Study Limitations . While the scientific investigation of real-life patient biopsy material is informative, certain limitations are present in our study. Our cohort of patient samples is limited in size compared to large clinical trial cohorts. Furthermore, as this was not a clinical trial and instead an assessment of obtained clinical samples, all biopsies despite the treatment group were from patients with high fracture incidence; therefore, it does not reflect the typical denosumab-treated patient population. In addition, a potential sex-dependent effect cannot be anticipated in the discontinuation group. Most of the patients in the denosumab treatment groups did receive other osteoporosis medications previously, including bisphosphonates, estrogen, strontium ranelate, or parathyroid hormone. An impact of these other treatments on our study outcomes cannot be ruled out entirely. We also like to point out that while denosumab discontinuation reportedly led to high vertebral fracture incidences, our study material includes iliac crest bone biopsies and blood serum from those patients. In this study, we carried out experimental bone quality analyses exclusively in iliac crest biopsies. Cellular, structural, and compositional data are likely to be dependent on the skeletal site, and data obtained from the iliac crest may not specifically reflect bone quality in the spinal column (18). Due to the analysis of single biopsies, a longitudinal evaluation of local tissue bone turnover was not possible. Despite these limitations, our study has revealed new important insight into the processes of rebound bone loss and increased fracture rates in patients ceasing denosumab therapy.
We have confirmed the effects of denosumab treatment reducing bone resorption while further demonstrating higher tissue hardness. These effects were reversed rapidly in patients on denosumab discontinuation, with bone turnover elevated and bone structure and quality compromised. Importantly, our assessment of osteocyte viability and morphology identified an impaired osteocyte network following denosumab treatment, which was reversed in cortical bone during drug discontinuation, likely due to elevated bone turnover and replacement of empty osteocyte lacunae. A functional osteocyte network is central to the bone's mechano-dependent bone remodeling, whereas elevated levels of osteocyte cell death with subsequent occlusion of the osteocyte lacunae have been shown to endanger bone quality (16, 18, 20, 33). Hence, our investigation of osteocytes in this cohort provides new knowledge to determine the mechanisms behind this treatment-induced pathology. The contribution of this denosumab-associated osteocyte pathology to rebound bone loss upon cessation however requires further investigation: (i) to identify the direct or indirect mechanisms of denosumab treatment on osteocyte cell death and to determine the treatment duration after which it occurs, (ii) to determine whether rebound fractures are the functional outcome of this disrupted osteocyte network in denosumab-treated bone, and (iii) to identify osteocyte apoptosis prevention strategies as an approach to prevent rebound bone loss. All of these should aim to optimize treatment regimens of denosumab in patients with osteoporosis and other bone diseases.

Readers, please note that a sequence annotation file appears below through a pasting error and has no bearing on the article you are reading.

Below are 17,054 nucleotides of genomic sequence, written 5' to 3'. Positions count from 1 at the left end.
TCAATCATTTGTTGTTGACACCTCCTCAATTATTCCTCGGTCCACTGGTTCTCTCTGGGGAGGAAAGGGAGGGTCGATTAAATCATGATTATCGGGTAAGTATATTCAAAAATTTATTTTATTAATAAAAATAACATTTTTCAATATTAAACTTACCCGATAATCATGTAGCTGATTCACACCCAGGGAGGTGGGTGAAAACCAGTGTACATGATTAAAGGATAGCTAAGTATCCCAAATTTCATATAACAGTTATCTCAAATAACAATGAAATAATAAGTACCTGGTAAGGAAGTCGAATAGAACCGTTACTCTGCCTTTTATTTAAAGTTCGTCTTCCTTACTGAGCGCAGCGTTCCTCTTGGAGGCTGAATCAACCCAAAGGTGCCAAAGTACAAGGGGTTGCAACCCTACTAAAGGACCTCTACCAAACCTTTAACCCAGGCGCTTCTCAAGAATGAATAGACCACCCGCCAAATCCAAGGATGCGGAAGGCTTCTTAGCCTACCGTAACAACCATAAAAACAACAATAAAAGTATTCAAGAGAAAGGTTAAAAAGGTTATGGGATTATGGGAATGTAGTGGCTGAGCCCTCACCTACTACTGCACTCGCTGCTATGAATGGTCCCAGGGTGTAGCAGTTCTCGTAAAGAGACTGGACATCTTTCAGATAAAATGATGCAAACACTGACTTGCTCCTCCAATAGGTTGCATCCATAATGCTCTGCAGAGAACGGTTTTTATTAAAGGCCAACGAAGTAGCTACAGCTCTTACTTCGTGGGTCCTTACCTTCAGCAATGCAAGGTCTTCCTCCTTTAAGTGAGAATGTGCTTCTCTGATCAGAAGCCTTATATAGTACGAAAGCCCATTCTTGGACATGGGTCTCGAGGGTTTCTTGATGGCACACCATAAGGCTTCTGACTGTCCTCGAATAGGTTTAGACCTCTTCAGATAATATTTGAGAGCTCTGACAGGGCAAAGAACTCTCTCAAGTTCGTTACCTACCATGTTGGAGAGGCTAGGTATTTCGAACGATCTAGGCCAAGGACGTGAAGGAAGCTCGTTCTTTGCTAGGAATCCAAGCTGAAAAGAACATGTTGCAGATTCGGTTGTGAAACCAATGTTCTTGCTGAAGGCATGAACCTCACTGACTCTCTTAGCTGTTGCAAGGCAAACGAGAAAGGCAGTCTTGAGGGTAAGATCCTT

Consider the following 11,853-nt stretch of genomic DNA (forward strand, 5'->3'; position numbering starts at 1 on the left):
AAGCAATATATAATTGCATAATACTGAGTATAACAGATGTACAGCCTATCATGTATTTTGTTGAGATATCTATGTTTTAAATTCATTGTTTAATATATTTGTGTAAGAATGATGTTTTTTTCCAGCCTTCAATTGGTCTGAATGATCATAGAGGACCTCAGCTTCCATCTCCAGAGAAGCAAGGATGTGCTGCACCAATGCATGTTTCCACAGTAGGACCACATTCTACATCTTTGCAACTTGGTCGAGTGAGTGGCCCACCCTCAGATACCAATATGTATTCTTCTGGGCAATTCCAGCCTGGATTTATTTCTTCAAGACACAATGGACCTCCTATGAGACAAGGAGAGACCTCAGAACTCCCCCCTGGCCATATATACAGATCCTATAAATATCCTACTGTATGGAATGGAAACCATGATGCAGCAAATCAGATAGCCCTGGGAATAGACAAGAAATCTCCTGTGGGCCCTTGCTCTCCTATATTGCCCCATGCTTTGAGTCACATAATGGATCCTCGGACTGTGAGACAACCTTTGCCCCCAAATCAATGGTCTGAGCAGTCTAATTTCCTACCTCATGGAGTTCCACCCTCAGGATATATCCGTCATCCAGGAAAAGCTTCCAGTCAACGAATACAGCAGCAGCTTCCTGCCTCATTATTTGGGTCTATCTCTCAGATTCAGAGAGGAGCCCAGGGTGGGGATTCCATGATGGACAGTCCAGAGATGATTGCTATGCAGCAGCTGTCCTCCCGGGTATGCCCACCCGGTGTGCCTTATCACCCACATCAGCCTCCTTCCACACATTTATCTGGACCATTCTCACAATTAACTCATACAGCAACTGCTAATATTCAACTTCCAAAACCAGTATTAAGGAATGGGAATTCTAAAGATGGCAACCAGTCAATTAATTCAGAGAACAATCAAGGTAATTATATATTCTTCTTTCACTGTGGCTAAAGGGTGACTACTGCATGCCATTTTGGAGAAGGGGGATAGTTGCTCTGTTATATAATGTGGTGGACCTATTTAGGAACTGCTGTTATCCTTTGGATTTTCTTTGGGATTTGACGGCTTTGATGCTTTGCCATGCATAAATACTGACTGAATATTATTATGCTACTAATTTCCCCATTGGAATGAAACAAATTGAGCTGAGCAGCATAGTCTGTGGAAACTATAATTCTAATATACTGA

All datasets generated for this study are included in the article/supplementary material.
The studies involving human participants were reviewed and approved by Hamburg Chamber of Physicians. The patients/participants provided their written informed consent to participate in this study.
BB and BJ: study design. KJ-R: histomorphometry. EW: biomechanical testing. KJ-R and EW: anonymized clinical data summary, statistical analysis. CR: qBEI imaging. MH: patient treatment, clinical data collection, biopsy obtainment. MW: histopathological biopsy analysis. KJ-R, EW, and BB: manuscript drafting. KJ-R, EW, BJ, MM, and BB: manuscript revision. All authors: data interpretation.
The authors would like to thank Tobias Barth, Sandra Perkovic, and Andrea Thieke for technical support.